If you constantly feel that you NEED Paleo-treats in order to feel satisfied with your meals, it therefore stands to reason that you are DISsatisfied with your other foods. You may even feel that a meal isn’t complete without something ‘sweet’ to finish it off. That you are depriving yourself every time you DON’T eat a treat (and deprivation usually makes us feel miserable). That sets up a dangerous precedent. We want to ENJOY our food and our lifestyle, not feel like eating meat/veggies/healthy fats is somehow NOT ENOUGH.

Reason 3:  Breaking the habit.

Part of changing our lifestyle is breaking the psychological hold that foods like grains (which react with the opiate receptors in our brains) have over us. It used to be that if you had a bad day, you’d get a bucket of ice cream and settle down on the couch to while away your sorrows.  Just because your settling down with a batch of paleo-friendly cookies doesn’t mean that this is a healthy habit to continue. Food and emotions are heavily connected – but it’s dangerous to think we NEED a certain type of food (sugar/grains/etc.) in order to FEEL happy. It’s a difficult habit to break, and there will be times when you DO just want to eat something when you’re feeling down. But the goal is for this to be outside of the norm – not the first fall-back for stress.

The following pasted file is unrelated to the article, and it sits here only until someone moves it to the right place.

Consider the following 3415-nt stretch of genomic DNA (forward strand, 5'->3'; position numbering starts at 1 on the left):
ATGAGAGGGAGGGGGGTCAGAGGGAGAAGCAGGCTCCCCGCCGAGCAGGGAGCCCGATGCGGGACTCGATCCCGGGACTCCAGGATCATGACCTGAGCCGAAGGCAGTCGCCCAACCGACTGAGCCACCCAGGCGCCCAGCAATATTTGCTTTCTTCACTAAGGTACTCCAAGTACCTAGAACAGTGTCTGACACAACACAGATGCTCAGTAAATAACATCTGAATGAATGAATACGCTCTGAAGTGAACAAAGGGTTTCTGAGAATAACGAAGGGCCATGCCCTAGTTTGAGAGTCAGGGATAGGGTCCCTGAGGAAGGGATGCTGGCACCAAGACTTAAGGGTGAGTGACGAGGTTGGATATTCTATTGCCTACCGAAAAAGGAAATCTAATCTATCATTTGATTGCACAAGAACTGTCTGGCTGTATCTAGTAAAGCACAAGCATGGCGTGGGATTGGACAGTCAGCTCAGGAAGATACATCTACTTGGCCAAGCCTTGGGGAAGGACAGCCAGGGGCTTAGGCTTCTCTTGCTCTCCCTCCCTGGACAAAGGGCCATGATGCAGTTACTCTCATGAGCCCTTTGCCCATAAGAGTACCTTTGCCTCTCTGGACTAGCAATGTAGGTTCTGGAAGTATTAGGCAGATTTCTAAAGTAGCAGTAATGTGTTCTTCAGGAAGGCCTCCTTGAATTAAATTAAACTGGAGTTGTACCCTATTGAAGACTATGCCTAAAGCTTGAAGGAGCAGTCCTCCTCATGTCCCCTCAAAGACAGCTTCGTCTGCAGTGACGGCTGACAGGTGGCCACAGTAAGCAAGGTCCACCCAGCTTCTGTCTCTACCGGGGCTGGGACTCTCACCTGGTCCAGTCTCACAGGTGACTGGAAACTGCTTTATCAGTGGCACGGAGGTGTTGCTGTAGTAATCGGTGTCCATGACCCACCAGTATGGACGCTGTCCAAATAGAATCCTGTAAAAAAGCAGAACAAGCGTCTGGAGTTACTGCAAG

So now that I’ve laid down some groundwork as to why you should avoid eating Paleo-treats everyday, let’s jump right in to two more delicious recipes! Haha. But seriously, these foods are OK to have. Please don’t feel like you can never eat them. The trick is moderation and understanding how your body reacts to these foods. The best way to be sure of this, as always, is to start with 30-days of strict paleo, and then start adding in treats as you go along. But be FOREWARNED: these are so good that you might find yourself developing a new emotional connection with food. (I think I had an out-of-body experience after eating the coconut flour flapjacks for the first time.)

Sweet Potato Pancakes (as seen on: balancedbites.com)


These are a great way to pack in some post-workout carbs on-the-go! They don’t have a strong flavor to them, but I enjoyed them all the same. (Makes 4-5 huge pancakes).